M1 – Fundamentals of Mathematics 35 ∴ Savings in the second month Q5. To answer this question we need to calculate = ������������. 6000 − ������������. 5000 = ������������. 1000 the speed for every hour. Q4. In order to calculate Akshay’s average savings Duration Distance covered Speed per month first we will find his savings in the 1st hour (in km) job and then divide that by the number of 2nd hour (km/hr) months he was in the job. 3rd hour ������ − ������ = ������ Savings in the job 4th hour ������������ − ������ = ������ ������ = Savings at end of month 5 – Savings at the 5th hour ������������ − ������������ = ������������ ������ = ������ start of Month 1 = 9000 − 4000 = ������������. 5000 6th hour ������������ − ������������ = ������ ������ Number of months in the job = 5 7th hour ������������ − ������������ = ������ ������ = ������ Therefore, the average savings per month ������������ − ������������ = ������ ������������ obtained is ������������ − ������������ = ������ ������ = ������������ 9000 − 4000 5000 ������ ������������. ( 5 ) = 5 = ������������. 1000. ������ = ������ ������ Q5. Yes, we notice that the answer to Q4 is equal to ������ = ������ the answer to Q2 and Q3. Hence Akshay’s ������ average savings are equal to the savings per ������ = ������ month, and you would get the same answer for ������ the savings in month 3,4 and 5. ������ = ������ Situation 2: Thus Chinmay ran fastest during the 3rd hour. Q1. From the graph, we see that Chinmay reached Q6. From the graph we can see that Chinmay ran a the 42 km mark at 7 hours. This means that total of 42 km in 7 hours. So his average speed Chinmay took 7 hours to complete the ������������ marathon. will be ������ = ������ ������������/ℎ������. Q2. In order to calculate Chinmay’s speed in first Q7. No, In question 6 we calculated Chinmay’s hour, we will have to see how much distance he average speed which is 6 km/hr. In question 5 covered in this duration. And from the graph it we saw Chinmay’s speed at different hours, is quite clear that he covered 7 km. Therefore, which differs every hour. Hence we can ������ conclude that Chinmay’s average speed is not Chinmay’s speed would be = ������ = ������ ������������/ℎ������ always the same as his speeds at different instants. Q3. To calculate Chinmay’s speed in the last hour we will look for the distance covered by Q8. From the graph and the earlier questions we Chinmay between the 6 hour and 7 hour mark know that options A and B are not true. Option and from the graph we can see that he covered C bears the closest resemblance to the graph. ������������ − ������������ = ������ ������������. To calculate his speed we will divide the distance covered by the time taken to Situation 3: cover this distance which is 1 hour. Hence, ������ Q1. Change in bacteria in second hour = ������ − ������ Chinmay’s speed in the last hour ������ = ������ ������������/ℎ������. = ������ bacteria Q4. Note that the 4th hour is the hour between the 3 Q2. Change in bacteria in fifth hour = ������������ − ������������ hour and 4 hour mark. In this duration the = ������������ bacteria distance covered does not change. It remains constant at 25 km. This means that Chinmay ran Q3. Average increase in bacteria per hour 0 ������������������ in the 4th hour. ������������������������������ ������������������������������������������������ ������������ ������������������������������������������������ ������������ = ������������������������������������ ������������ ������������������������������ = ������ = ������������. ������������ ������������������������������������������������/ℎ������������������ Q4. No, Since the answers to Q1, 2 and 3 are different, the average rate of change is not equal to the change in every hour.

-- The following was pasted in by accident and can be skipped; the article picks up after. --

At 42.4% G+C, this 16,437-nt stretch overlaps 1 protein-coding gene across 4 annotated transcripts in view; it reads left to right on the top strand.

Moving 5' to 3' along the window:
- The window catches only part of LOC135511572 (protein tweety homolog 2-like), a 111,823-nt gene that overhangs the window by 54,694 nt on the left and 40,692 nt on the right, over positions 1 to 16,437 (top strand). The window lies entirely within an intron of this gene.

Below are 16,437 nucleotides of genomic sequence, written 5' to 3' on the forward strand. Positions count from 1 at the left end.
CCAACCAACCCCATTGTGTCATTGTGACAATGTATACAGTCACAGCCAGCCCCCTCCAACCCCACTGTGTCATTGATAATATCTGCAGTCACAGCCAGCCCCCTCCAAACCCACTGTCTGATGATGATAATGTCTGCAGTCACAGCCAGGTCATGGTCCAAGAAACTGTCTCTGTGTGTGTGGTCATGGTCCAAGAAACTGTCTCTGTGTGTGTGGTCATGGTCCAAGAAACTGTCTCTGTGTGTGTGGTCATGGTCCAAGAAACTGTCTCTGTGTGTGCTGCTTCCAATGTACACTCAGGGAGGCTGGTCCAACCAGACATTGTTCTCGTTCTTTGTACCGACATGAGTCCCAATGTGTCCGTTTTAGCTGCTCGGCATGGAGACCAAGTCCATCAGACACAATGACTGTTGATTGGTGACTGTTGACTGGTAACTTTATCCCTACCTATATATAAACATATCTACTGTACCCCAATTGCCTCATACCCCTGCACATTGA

M1 – Fundamentals of Mathematics 36 Q5. The concepts you have studied so far are not HOMEWORK ������ ������������ sufficient to answer this question, since you are LEVEL 1 ������������ required to calculate the rate of change at a Q1. 5 − tan ������ − sec 2������ particular instant. You will be able to answer sec ������ this after you have studied differentiation. Sr No 4������ + 3 sec ������ tan ������ ������3(������2 − 4) 4������ ln 4 IN CLASS EXERCISE I ������2(5������2 − 12) II LEVEL 1 III IV Q1. Sr No ������ ������������ ������������ I 3������2 6������ LEVEL 2 II 3������ 3������ ln 3 III −2������ Q2. I. At ������ = 1, ������ = 1 ������/������; At ������ = 2 , ������ = −1 ������/������ −2 IV 2√������ 1 3 √������ 5 cos ������ II. 6 ������/������2 III. −1 ������ 12 V 5 sin ������ + 2 Q3. ������ ������������ Sr No ������������ ������2(1 + 3 ln ������) LEVEL 2 I ������3 ln ������ Q2. velocity = 3������2 − 6 ������/������ II 6������ cos ������ −6������ sin ������ + 6 cos ������ 2 4 −8 III 3√������2 Q3. time = 2������ 5 Q4. acceleration = 3 ������/������2 3 sin ������ Q5. velocity = 7.5 ������/������ IV 3������3 6������ cos ������ − 3 sin ������ √������ 2������√������ LEVEL 3 LEVEL 3 Q6. C Q4. D Q5. B Q7. Sr No ������ ������������ ������������ I cot ������ −cosec2������ II ������3 cos ������ −������3 sin ������ + 3������2 cos ������ III 2������3 28������3 + 30������2 7������ + 5 49������2 + 70������ + 25 IV ������������ tan ������ ������������(sec 2������ + tan ������) IN CLASS EXERCISE 1 M1.3 CHAIN RULE AND MAXIMA MINIMA Q1. 2 cos(2������ + 1) Q4. − sin(sin ������) × cos ������ Q2. 5 sec2 5������ Q3. 2 IN CLASS EXERCISE 2 Q5. C ������ Q6. D Ans.